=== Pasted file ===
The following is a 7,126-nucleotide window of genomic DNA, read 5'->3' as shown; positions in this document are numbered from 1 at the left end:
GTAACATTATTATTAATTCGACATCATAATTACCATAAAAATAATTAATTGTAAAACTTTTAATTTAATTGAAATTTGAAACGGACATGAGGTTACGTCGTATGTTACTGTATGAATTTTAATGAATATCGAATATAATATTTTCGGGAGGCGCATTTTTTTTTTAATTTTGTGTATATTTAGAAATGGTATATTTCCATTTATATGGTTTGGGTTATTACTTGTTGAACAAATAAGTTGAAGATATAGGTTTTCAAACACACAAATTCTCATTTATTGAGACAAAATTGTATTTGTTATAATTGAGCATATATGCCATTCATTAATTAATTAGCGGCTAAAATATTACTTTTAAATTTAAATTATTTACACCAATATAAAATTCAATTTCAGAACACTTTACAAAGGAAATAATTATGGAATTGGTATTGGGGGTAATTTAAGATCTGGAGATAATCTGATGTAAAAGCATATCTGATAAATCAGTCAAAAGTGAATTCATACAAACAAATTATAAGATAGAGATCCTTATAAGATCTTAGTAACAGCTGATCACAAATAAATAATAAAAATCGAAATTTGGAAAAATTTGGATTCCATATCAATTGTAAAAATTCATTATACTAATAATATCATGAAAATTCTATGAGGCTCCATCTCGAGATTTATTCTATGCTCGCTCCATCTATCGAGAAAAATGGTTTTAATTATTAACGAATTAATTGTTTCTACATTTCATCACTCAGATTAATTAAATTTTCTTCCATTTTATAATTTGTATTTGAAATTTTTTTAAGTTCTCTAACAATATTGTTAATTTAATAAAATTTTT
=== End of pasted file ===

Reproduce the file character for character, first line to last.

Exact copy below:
The following is a 7,126-nucleotide window of genomic DNA, read 5'->3' as shown; positions in this document are numbered from 1 at the left end:
GTAACATTATTATTAATTCGACATCATAATTACCATAAAAATAATTAATTGTAAAACTTTTAATTTAATTGAAATTTGAAACGGACATGAGGTTACGTCGTATGTTACTGTATGAATTTTAATGAATATCGAATATAATATTTTCGGGAGGCGCATTTTTTTTTTAATTTTGTGTATATTTAGAAATGGTATATTTCCATTTATATGGTTTGGGTTATTACTTGTTGAACAAATAAGTTGAAGATATAGGTTTTCAAACACACAAATTCTCATTTATTGAGACAAAATTGTATTTGTTATAATTGAGCATATATGCCATTCATTAATTAATTAGCGGCTAAAATATTACTTTTAAATTTAAATTATTTACACCAATATAAAATTCAATTTCAGAACACTTTACAAAGGAAATAATTATGGAATTGGTATTGGGGGTAATTTAAGATCTGGAGATAATCTGATGTAAAAGCATATCTGATAAATCAGTCAAAAGTGAATTCATACAAACAAATTATAAGATAGAGATCCTTATAAGATCTTAGTAACAGCTGATCACAAATAAATAATAAAAATCGAAATTTGGAAAAATTTGGATTCCATATCAATTGTAAAAATTCATTATACTAATAATATCATGAAAATTCTATGAGGCTCCATCTCGAGATTTATTCTATGCTCGCTCCATCTATCGAGAAAAATGGTTTTAATTATTAACGAATTAATTGTTTCTACATTTCATCACTCAGATTAATTAAATTTTCTTCCATTTTATAATTTGTATTTGAAATTTTTTTAAGTTCTCTAACAATATTGTTAATTTAATAAAATTTTT